In short, the strong anti-Western sentiment in the AKP world is hard to explain with — or at least only with — the West’s “imperialist” foreign policy. What could be the actual reason, then?

In my view, it’s the West’s continuous meddling in “our domestic affairs.” In the past several years, not a month has passed without a Western think tank issuing a report criticizing the state of press freedom or judicial independence in Turkey. Western media are awash with commentaries of a Turkey “moving toward authoritarianism.” The EU’s progress reports warn of “regression” on democratic norms. Washington often voices “concern” over the state of freedoms in Turkey.

Russia, on the other hand, never meddles in “our domestic affairs.” Moreover, Putin — himself under Western fire over Russia’s grave record on freedoms — praises Erdogan as a “tough man.” Erdogan’s chief adviser, Yigit Bulut, in return, describes Putin and Erdogan as the world’s “two greatest leaders” today.

But then here is another question: The West was similarly meddling in “our domestic affairs” a decade ago as well. Why was Erdogan not angry at the West at the time?

The answer is not that hard to find. A decade ago, the real power in Turkey did not rest with Erdogan, but with the Kemalist establishment, represented by the military and the judiciary. Erdogan was in fact under the threat of their iron fist. Hence, the West’s meddling in “our domestic affairs” and its pressure on Turkey to abide by European norms was playing into Erdogan’s hands.

In 2008, for instance, the European Commission’s then-president Manuel Barroso visited Turkey after a court case was opened to outlaw the AKP. He urged the Turkish judiciary to respect the “Venice Criteria,” which would rule out party closures merely based on ideology. It was hard-core secularists keen to see the AKP banned who denounced this “imperialist” meddling, while AKP members seemed quite happy with it.

Starting from 2010, the AKP subdued the old Kemalist establishment and laid hands on “full power.” With its newly found self-confidence, the party went back to its own ideological agenda. Its intimidating response to reactions from Turkish society served only to intensify those reactions. Growing political tensions dragged the AKP into a sharp us-versus-them rhetoric, in which the West morphed into a diabolical force behind “the enemies within” — such as secularists, liberals and, especially, the Gulenists.

In sum, it’s not the West, but rather the AKP that has dramatically changed since 2002. (If any key change took place in the West, the United States has shifted in a positive sense, moving from Bush’s aggressiveness to Obama’s moderation). The fundamental change was Erdogan attaining “absolute power.” He refuses to tolerate any limits imposed on his power by the international community and the liberal values it promotes, hence he yearns for a “fully independent” Turkey. In response to criticisms over press freedoms, for example, Erdogan today tells the EU “to mind its own business.”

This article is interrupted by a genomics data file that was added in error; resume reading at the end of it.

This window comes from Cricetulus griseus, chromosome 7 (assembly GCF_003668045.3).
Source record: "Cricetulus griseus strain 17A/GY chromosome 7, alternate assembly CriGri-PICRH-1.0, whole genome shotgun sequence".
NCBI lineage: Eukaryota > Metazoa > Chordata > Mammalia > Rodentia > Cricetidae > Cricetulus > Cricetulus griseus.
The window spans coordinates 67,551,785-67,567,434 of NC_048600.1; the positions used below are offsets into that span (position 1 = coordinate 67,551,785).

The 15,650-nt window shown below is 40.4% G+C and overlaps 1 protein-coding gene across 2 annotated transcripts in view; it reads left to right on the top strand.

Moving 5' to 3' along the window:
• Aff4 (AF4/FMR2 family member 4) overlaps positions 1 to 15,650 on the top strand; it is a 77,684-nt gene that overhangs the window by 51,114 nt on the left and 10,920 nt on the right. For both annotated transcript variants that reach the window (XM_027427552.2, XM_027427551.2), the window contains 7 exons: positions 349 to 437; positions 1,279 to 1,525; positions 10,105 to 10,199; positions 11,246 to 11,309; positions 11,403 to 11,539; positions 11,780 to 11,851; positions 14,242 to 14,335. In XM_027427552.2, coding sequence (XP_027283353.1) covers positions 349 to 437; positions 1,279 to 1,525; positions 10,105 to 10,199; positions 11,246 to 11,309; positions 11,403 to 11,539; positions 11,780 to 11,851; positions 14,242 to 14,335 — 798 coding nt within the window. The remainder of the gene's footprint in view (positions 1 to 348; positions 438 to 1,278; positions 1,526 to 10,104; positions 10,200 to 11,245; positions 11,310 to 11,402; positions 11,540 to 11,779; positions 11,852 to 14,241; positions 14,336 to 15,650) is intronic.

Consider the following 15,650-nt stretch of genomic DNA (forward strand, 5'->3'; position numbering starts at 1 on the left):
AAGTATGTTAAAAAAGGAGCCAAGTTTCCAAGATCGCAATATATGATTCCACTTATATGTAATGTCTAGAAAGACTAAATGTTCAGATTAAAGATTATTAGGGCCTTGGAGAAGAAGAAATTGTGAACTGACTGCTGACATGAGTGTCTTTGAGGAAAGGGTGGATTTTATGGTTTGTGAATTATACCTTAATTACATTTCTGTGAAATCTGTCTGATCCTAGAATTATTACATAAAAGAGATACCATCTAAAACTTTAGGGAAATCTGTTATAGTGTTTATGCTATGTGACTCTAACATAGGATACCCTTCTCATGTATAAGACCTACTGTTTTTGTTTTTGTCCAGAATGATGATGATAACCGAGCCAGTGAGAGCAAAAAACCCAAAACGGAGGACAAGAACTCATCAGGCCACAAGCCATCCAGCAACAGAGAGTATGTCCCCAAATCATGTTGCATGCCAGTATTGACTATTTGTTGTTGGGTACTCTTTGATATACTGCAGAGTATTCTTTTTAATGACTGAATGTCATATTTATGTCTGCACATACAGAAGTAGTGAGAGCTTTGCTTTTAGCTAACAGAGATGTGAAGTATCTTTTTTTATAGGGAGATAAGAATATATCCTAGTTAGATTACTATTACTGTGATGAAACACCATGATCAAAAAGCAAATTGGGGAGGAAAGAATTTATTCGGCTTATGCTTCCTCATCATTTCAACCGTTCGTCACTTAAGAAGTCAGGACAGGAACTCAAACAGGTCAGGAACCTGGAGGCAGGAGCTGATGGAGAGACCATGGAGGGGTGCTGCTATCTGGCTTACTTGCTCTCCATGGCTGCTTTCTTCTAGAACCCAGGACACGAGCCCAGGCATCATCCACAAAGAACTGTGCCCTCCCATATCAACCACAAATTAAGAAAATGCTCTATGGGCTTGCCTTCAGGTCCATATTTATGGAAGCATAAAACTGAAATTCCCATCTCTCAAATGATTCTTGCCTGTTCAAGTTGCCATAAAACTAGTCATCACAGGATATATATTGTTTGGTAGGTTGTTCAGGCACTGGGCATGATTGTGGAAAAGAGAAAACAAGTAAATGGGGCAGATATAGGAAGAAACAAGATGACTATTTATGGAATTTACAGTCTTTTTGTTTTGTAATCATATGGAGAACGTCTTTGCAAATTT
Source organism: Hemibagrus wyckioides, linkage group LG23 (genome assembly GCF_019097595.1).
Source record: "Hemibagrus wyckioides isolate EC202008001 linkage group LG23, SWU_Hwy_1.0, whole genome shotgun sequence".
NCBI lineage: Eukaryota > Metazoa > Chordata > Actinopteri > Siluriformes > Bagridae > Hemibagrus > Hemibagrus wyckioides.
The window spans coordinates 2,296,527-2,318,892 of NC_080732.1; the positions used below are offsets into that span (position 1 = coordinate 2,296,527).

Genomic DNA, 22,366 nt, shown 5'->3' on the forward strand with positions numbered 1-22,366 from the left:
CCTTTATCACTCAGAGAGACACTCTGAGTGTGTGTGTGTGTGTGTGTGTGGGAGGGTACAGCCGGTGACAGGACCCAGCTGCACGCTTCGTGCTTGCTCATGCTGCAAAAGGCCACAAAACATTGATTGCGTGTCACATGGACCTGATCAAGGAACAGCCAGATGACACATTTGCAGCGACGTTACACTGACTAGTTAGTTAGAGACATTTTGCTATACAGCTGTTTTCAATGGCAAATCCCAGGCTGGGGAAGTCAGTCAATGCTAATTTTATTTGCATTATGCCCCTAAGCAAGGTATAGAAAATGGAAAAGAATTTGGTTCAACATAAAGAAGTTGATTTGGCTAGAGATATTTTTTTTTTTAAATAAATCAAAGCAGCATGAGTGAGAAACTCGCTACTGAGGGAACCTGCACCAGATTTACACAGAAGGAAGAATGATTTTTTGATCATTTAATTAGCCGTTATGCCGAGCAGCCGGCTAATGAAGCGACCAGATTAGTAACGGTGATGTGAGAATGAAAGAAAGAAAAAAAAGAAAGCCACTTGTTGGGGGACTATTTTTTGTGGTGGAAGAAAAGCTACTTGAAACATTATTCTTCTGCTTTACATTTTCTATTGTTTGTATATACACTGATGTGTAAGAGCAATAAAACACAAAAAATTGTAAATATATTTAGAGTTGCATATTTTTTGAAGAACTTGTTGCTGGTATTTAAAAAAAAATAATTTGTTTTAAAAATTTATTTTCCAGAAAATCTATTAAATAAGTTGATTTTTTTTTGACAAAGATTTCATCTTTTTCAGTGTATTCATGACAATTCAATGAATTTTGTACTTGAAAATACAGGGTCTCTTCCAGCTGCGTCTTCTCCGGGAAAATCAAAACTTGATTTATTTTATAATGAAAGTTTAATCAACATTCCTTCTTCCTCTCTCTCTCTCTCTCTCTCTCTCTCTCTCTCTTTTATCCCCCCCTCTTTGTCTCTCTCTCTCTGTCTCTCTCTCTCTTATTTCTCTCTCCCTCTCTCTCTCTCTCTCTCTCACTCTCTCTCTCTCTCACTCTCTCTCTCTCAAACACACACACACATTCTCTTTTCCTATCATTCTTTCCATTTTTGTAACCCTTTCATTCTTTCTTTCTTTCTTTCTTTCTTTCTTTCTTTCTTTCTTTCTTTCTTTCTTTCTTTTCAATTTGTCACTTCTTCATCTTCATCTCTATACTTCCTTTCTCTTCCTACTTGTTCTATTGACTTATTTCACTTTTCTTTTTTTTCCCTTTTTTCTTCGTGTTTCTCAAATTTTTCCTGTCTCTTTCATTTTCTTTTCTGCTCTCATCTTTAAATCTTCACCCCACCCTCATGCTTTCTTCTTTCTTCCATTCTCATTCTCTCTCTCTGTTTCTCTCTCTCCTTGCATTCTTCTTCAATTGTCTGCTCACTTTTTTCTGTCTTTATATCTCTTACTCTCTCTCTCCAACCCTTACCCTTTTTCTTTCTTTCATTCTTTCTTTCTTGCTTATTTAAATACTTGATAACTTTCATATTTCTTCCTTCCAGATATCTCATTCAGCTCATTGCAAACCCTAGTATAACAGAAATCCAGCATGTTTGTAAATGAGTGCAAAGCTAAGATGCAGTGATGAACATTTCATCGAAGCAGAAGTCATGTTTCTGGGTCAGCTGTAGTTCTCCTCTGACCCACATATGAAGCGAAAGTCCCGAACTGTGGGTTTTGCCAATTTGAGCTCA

None of these mean that all Western criticism toward Erdogan and his government is justified. Some in the Western media have used a prejudiced tone against Ankara, driven by ideological bias against “Islamists,” or as a reaction to Erdogan’s conspiratorial narrative. There is also no doubt that the Western foreign policy has no shortage of hypocrisy. Washington’s unconditional defense of Israel or leniency for the coup in Egypt, for instance, deserve lots of criticism. Moreover, some Western fiats on Turkey could be really driven by mere interests, and resisting those fiats is certainly a rightful stance.

Yet still, none of these reasons fully explains, let alone justifies, the categorical anti-Western rhetoric we hear from Turkey’s ruling elite today. The real explanation, I think, is their rejection of Western-style liberal democracy in favor of a self-styled authoritarian democracy. It is no coincidence that Hungary’s anti-EU leader Victor Orban agrees, for now he applauds Turkey, along with Putin’s Russia, as a good model for “illiberal democracy.”

Posted by al-Monitor

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Turkish Deputy PM: Women Shouldn’t Laugh in Public


Tue, July 29, 2014

Pictures uploaded by Turkish women to social media

Pictures uploaded by Turkish women to social media